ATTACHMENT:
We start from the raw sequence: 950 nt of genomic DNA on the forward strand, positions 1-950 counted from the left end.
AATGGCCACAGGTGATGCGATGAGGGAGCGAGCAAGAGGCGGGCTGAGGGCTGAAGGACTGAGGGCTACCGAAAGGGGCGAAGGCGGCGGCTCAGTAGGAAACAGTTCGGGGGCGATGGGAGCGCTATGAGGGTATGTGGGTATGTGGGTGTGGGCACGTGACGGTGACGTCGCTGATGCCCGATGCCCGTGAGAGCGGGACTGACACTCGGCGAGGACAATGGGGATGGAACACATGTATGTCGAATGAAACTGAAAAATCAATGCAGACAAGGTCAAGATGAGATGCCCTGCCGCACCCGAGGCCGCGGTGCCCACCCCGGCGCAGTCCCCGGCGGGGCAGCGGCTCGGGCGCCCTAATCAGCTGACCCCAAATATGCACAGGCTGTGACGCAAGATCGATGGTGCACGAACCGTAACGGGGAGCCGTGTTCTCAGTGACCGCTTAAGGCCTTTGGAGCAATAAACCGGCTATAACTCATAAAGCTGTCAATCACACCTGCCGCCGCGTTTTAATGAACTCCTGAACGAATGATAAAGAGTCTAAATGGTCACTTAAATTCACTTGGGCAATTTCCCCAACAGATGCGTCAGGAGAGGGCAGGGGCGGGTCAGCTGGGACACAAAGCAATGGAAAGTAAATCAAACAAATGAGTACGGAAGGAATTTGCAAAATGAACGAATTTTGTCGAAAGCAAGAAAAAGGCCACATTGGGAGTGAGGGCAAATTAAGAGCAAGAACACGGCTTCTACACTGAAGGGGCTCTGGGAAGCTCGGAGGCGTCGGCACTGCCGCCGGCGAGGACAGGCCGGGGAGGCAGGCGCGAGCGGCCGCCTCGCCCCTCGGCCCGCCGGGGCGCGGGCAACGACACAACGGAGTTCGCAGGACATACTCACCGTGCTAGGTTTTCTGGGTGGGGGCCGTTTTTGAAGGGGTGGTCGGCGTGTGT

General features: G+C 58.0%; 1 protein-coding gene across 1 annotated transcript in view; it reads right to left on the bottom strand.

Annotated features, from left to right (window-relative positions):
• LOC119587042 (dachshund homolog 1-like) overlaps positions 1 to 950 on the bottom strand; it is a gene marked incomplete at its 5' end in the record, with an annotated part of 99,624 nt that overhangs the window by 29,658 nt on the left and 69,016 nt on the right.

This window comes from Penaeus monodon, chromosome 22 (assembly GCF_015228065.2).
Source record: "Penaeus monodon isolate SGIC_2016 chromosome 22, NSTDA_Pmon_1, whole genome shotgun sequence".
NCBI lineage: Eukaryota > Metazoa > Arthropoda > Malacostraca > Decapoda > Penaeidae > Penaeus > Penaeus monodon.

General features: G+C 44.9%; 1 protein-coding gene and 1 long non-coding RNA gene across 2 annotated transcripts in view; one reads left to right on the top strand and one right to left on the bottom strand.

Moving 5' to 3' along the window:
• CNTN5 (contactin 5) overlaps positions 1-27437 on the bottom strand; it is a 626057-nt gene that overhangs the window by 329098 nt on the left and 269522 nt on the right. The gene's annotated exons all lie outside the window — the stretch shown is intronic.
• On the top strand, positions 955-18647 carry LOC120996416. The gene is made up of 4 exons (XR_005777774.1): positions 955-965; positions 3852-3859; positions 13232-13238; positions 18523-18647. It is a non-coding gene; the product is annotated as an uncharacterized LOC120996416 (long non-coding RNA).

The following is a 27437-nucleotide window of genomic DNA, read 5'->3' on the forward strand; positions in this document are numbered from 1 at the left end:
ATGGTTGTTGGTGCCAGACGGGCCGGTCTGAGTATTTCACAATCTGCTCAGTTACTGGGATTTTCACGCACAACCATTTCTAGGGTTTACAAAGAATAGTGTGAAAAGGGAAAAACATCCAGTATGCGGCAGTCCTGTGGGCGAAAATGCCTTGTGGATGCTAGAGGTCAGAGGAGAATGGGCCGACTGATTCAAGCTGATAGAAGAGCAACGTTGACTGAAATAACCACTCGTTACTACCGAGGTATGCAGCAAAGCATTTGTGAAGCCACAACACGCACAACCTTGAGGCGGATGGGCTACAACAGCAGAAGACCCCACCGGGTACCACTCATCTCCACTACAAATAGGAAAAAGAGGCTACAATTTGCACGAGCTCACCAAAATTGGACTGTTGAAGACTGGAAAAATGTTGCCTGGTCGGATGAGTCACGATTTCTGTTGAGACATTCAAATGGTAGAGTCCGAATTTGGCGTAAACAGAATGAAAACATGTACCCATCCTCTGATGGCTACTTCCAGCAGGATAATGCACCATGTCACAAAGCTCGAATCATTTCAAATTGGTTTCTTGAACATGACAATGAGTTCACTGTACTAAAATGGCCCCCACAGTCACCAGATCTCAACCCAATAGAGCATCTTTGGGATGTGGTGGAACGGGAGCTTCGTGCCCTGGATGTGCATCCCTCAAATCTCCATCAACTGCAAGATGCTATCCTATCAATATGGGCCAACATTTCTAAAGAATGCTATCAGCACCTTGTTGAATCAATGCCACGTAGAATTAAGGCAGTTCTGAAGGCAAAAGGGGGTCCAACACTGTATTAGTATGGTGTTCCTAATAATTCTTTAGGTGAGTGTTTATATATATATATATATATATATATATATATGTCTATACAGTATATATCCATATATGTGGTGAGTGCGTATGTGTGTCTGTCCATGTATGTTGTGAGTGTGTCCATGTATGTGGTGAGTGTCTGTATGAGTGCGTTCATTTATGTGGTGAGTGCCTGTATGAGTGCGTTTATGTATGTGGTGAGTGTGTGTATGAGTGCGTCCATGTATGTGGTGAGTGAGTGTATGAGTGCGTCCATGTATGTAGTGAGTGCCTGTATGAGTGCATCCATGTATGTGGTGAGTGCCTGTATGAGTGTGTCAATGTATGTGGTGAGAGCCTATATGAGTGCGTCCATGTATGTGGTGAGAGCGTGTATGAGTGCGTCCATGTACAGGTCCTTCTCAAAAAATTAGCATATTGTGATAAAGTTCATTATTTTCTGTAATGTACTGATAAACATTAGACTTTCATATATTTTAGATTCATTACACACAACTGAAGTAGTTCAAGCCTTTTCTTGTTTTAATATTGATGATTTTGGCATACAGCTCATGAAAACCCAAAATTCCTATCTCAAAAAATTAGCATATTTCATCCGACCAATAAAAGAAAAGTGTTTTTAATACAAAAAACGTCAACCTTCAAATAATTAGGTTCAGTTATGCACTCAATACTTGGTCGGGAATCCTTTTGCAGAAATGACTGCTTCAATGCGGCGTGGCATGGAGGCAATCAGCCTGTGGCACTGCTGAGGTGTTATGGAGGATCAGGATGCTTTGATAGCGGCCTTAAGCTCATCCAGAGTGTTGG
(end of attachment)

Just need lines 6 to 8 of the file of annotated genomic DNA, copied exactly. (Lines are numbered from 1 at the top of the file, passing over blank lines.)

This window comes from Penaeus monodon, chromosome 22 (assembly GCF_015228065.2).
Source record: "Penaeus monodon isolate SGIC_2016 chromosome 22, NSTDA_Pmon_1, whole genome shotgun sequence".
NCBI lineage: Eukaryota > Metazoa > Arthropoda > Malacostraca > Decapoda > Penaeidae > Penaeus > Penaeus monodon.